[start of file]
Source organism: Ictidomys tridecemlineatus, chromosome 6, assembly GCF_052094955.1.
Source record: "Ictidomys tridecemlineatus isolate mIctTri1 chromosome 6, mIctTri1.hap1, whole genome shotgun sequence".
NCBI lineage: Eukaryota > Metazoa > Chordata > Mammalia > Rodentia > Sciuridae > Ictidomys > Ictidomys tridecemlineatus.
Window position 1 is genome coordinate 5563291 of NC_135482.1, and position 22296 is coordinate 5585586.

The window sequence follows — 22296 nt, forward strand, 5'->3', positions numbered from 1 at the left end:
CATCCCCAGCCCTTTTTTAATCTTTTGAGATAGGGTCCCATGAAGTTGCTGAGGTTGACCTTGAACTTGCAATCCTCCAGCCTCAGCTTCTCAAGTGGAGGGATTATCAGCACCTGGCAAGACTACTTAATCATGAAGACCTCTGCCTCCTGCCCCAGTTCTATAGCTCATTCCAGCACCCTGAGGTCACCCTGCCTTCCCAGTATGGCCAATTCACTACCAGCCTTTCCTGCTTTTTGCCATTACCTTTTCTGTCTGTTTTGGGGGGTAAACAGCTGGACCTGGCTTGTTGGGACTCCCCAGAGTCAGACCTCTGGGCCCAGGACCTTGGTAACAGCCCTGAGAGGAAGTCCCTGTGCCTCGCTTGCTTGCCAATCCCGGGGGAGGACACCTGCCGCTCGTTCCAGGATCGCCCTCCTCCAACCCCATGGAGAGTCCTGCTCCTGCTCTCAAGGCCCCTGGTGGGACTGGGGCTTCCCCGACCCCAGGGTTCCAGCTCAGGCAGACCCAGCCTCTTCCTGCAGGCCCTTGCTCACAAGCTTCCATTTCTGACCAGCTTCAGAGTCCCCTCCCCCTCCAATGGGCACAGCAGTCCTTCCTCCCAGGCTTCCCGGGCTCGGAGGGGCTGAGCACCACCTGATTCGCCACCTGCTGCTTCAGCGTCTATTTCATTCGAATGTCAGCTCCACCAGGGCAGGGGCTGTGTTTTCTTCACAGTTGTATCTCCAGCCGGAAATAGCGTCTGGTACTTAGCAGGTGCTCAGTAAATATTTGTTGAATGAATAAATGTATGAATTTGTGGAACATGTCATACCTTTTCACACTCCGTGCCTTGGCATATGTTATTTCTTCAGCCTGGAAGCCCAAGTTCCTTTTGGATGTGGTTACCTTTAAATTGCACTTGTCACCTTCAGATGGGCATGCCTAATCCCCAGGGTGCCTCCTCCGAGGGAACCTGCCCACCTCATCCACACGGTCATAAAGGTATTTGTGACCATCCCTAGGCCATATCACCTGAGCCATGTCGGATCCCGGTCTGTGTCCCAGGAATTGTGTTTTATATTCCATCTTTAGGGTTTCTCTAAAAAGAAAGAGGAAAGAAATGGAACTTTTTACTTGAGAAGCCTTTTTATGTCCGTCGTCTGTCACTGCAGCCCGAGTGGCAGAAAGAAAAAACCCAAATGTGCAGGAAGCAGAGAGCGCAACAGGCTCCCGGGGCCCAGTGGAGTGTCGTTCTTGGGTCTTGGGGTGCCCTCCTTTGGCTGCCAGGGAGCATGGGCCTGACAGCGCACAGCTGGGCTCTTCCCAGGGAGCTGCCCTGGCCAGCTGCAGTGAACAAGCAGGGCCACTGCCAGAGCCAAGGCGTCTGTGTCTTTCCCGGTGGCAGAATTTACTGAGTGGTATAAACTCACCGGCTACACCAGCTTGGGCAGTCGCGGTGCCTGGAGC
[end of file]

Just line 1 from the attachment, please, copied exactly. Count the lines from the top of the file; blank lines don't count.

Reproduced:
Source organism: Ictidomys tridecemlineatus, chromosome 6, assembly GCF_052094955.1.